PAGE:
Index of content:
Volume 4, Issue 12, 01 December 1933
4(1933); http://dx.doi.org/10.1063/1.1745153View Description Hide Description
4(1933); http://dx.doi.org/10.1063/1.1745154View Description Hide Description
From knowledge of the electromagnetic field at the surface of a half‐space due to a prescribed oscillatory source, is determined the unknown variation with depth of the conductivity and the dielectric constant. Unique solutions exist for these quantities.
4(1933); http://dx.doi.org/10.1063/1.1745155View Description Hide Description
A theoretical expression for the evaporation of small spherical waterdrops in still air is developed from the general evaporation equation of Jeffreys. Experimental data for the evaporation of drops ranging from 25 to 2600 microns in diameter are obtained at several temperatures and relative humidities. After making approximate corrections for the cooling of the drops it is found that the results are in general agreement with the theoretical evapooration equation. Residual variations which are functions of the drop size and the difference between the water vapor density at the surface of the drop and at a distance from the drop are probably due to inaccuracies in the method used for computing the droptemperatures. The results of the paper furnish a means for computing the total time required for the complete evaporation of a drop of liquid water into a still atmosphere at any given temperature and relative humidity.
4(1933); http://dx.doi.org/10.1063/1.1745156View Description Hide Description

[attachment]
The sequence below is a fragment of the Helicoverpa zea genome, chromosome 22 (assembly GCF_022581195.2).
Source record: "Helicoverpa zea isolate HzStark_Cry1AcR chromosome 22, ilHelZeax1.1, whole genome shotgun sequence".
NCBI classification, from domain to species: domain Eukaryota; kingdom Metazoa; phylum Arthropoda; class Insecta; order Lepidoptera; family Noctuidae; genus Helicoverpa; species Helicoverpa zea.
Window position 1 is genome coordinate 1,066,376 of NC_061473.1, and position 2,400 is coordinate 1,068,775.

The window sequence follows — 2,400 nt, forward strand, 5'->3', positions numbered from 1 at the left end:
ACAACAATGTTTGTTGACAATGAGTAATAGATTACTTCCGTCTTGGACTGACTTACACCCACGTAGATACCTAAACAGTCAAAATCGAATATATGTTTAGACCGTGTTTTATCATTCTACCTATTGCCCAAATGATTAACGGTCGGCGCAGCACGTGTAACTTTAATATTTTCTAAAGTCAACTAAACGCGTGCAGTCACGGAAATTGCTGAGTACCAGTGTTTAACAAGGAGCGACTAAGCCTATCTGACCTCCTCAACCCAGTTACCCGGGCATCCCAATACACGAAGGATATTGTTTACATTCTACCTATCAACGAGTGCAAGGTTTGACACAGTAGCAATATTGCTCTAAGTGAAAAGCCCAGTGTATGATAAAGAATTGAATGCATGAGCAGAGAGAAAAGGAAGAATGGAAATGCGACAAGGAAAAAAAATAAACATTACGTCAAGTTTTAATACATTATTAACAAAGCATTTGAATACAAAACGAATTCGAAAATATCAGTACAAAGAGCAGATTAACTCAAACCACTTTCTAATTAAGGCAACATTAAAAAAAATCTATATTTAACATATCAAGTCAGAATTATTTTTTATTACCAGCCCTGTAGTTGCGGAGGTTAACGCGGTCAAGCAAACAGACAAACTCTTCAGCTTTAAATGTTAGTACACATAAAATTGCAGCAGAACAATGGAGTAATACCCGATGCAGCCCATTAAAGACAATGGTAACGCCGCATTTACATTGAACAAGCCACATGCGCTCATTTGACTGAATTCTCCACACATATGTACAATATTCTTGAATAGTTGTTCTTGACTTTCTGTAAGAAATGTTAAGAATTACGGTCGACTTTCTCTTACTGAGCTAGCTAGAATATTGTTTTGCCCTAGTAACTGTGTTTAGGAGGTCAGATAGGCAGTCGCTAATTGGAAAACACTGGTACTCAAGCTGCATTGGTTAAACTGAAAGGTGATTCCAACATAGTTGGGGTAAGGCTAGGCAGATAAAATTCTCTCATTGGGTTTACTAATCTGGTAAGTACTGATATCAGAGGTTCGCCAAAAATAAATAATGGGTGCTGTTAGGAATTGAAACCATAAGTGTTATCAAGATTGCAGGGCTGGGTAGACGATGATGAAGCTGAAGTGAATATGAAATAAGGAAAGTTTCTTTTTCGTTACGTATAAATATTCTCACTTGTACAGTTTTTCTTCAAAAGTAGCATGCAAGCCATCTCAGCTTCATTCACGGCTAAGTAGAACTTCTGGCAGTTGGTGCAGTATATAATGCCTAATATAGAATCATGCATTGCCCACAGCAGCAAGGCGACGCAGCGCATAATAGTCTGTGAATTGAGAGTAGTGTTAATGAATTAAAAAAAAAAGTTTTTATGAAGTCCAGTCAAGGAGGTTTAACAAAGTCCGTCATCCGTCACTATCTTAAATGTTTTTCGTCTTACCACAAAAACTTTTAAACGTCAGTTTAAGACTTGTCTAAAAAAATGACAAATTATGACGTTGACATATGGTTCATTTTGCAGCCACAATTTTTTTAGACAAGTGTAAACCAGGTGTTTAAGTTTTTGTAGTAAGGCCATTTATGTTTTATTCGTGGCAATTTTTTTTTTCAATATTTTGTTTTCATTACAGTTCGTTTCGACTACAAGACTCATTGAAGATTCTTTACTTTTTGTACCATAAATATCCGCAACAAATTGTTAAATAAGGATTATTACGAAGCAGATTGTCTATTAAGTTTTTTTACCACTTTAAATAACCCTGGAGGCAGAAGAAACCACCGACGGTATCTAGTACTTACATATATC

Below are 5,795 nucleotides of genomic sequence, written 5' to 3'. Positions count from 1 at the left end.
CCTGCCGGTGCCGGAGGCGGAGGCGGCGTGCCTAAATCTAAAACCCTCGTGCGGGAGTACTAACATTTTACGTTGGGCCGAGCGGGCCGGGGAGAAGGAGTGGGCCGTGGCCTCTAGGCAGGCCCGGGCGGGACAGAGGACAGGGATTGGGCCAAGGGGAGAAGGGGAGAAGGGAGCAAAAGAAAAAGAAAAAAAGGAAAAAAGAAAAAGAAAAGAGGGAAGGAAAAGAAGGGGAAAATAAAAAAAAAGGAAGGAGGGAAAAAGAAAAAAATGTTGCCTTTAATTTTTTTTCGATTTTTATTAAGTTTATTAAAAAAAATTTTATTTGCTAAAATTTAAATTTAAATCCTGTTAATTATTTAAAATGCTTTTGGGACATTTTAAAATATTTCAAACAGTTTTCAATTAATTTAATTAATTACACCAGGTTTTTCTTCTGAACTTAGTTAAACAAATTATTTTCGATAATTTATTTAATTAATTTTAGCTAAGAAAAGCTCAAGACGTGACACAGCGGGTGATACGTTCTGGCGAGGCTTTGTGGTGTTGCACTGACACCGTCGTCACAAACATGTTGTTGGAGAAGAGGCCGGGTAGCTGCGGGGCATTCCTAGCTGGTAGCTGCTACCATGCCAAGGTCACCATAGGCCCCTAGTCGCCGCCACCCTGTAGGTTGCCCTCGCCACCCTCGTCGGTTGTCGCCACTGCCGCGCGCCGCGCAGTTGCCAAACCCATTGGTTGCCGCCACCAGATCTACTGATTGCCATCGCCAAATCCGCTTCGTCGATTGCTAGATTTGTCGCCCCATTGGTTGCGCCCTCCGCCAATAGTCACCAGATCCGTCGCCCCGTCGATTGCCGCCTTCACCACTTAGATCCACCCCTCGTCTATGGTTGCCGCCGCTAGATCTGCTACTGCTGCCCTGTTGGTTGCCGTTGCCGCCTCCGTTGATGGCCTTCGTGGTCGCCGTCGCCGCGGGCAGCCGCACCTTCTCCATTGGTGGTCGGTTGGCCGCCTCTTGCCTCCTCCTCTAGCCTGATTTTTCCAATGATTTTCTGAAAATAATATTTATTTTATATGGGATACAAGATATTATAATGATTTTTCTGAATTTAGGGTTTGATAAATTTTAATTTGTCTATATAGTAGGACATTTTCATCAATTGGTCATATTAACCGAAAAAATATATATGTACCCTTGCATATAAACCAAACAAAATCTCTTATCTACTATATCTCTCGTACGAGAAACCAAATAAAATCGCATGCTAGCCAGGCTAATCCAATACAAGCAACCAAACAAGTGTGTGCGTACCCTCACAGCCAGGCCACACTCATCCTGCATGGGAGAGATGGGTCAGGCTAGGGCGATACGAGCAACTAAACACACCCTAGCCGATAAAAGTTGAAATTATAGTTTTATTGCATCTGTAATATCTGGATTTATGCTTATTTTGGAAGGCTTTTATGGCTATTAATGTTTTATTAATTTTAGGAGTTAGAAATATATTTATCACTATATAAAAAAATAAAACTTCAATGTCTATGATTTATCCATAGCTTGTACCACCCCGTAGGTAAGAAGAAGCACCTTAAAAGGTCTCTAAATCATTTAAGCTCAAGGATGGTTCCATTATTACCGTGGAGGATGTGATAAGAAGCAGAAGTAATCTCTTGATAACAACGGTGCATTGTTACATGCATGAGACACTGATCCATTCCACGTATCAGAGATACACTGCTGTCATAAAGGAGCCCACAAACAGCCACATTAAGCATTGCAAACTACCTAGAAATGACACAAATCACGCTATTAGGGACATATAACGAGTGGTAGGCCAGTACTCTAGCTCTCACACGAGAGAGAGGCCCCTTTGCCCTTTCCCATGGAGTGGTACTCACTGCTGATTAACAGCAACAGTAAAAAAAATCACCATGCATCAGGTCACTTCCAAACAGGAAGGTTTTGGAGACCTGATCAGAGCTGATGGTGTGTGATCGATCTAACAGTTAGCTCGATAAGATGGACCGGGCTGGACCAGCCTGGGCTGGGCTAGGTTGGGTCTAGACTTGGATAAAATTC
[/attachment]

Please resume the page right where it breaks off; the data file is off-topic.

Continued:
If liquid, initially saturating the pores of a soil, is allowed to drain from that soil, no such complete drainage as occurs in a simple capillary tube is observed; large quantities of liquid are retained. The quantity of liquid held by the soil immediately after drainage gradually alters; it decreases to a stationary value and the liquid so held finally arranges itself in a stable distribution. Whatever be the distribution, the bounding liquid surfaces are capillary ones and subject to the laws of thermodynamics and capillarity; the Kelvin relation, in general determines the curvatures. The problem is considered for an ideal soil, that is an assemblage of spheres, of a single size, packed at random. There are in the ideal soil three types of distribution. First, there is a pendular region where the liquid is retained in the form of single rings of liquid wrapped around the axis of each pair of adjacent grains in contact. Second, there is a funicular region, which may be considered to arise by coalescence of the rings; we have two or more grain contacts imbedded in a single liquid mass, that is, webs of liquid enmeshing two or more grain contacts and which may involve many grains of the packing. There is, finally, a saturation region in which all pores are completely filled. The limits of each of these zones are determined. The funicular zone is a zone of hysteresis and all values between a normal minimum and complete saturation are usually possible. To calculate the normal minimum distribution the actual packing is replaced by an average packing of grains in hexagonal array and equally spaced to give the required porosity. The funicular distribution is now in the form of single rings wrapped around the axis of each pair of grains of the packing. The volume of each type of ring is determined in terms of (σ/ρghr), where σ is the surface tension of the liquid and ρ its density, r the grain radius, and h the height of the ring above a free liquid reference plane. The average volume of each type of ring is obtained for all rings confined between two given planes. From the average ring volume and the number of such in each cc of packed space, the total retention in each zone above saturation is found. The distribution, that is, the liquid retained in any lamina at a height h above the free liquid, is also given. The results are compared with the data of King.